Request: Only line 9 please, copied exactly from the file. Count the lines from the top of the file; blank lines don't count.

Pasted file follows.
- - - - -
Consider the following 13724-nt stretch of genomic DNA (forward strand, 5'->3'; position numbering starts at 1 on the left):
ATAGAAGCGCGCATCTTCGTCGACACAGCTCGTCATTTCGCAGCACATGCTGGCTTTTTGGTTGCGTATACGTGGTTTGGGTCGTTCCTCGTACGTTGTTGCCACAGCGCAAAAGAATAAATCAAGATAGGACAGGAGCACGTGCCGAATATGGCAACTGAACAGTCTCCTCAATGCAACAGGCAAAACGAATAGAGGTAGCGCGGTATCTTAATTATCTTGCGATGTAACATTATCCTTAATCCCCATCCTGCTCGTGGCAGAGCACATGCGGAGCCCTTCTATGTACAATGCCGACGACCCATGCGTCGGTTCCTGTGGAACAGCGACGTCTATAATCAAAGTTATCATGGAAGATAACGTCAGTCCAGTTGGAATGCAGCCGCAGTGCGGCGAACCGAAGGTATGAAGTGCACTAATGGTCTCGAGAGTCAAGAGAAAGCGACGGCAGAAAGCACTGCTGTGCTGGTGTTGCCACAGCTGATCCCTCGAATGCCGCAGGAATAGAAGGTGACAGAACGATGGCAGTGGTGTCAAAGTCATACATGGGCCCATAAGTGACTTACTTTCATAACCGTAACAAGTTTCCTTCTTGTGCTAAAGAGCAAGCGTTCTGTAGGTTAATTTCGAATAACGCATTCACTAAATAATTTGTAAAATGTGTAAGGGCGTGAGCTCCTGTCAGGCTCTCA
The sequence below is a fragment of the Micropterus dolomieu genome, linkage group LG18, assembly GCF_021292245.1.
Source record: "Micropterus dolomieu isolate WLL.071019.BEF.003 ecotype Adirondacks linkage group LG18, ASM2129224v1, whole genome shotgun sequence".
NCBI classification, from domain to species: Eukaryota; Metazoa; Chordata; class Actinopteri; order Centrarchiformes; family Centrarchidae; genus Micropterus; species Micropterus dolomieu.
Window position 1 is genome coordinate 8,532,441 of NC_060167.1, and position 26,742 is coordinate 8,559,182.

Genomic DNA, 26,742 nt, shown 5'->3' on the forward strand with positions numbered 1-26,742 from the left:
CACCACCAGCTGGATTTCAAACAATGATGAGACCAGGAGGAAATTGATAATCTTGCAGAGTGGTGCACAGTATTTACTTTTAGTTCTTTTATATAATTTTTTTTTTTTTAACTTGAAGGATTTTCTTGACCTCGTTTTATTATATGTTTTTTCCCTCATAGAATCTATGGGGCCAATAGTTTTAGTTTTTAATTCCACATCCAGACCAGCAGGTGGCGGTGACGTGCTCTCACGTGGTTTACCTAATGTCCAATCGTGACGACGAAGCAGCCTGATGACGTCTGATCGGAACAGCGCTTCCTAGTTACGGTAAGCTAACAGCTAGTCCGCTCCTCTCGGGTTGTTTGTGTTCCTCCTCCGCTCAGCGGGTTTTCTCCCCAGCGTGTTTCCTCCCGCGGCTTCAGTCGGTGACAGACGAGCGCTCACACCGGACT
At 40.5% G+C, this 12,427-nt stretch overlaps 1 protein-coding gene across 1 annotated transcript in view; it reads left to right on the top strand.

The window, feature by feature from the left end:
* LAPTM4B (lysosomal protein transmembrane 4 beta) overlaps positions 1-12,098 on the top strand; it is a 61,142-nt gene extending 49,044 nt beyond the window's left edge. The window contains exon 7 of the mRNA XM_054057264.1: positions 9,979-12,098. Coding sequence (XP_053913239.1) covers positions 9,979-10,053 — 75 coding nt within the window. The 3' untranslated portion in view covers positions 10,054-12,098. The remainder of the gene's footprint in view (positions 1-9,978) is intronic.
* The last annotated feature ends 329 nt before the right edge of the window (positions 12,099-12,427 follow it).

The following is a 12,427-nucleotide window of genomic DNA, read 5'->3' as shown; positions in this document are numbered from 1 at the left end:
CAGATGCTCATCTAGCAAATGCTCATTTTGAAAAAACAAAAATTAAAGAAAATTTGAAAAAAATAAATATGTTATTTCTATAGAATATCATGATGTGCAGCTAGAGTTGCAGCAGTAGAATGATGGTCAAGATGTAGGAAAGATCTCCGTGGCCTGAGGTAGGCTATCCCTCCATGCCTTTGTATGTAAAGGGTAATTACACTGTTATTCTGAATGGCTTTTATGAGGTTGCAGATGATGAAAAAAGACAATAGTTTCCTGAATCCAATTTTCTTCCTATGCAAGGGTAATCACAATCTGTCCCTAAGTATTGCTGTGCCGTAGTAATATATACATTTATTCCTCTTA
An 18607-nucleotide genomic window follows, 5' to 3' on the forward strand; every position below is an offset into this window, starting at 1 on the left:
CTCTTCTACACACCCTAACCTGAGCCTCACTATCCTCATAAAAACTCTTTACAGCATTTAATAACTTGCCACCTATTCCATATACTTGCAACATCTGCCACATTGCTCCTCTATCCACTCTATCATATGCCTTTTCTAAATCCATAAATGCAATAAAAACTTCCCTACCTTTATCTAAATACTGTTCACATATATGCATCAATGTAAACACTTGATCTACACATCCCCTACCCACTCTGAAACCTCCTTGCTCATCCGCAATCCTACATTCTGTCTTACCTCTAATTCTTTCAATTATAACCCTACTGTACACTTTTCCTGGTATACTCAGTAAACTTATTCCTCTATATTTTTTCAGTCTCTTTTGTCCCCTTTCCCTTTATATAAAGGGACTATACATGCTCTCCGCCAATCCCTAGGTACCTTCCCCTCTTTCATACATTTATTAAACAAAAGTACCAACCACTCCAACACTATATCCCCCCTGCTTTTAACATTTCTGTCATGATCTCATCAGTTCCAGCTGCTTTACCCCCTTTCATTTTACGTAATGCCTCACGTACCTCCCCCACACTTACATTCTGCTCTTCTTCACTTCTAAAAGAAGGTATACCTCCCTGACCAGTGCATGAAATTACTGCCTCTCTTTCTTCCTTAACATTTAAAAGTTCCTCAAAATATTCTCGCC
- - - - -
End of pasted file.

At 40.5% G+C, this 12,427-nt stretch overlaps 1 protein-coding gene across 1 annotated transcript in view; it reads left to right on the top strand.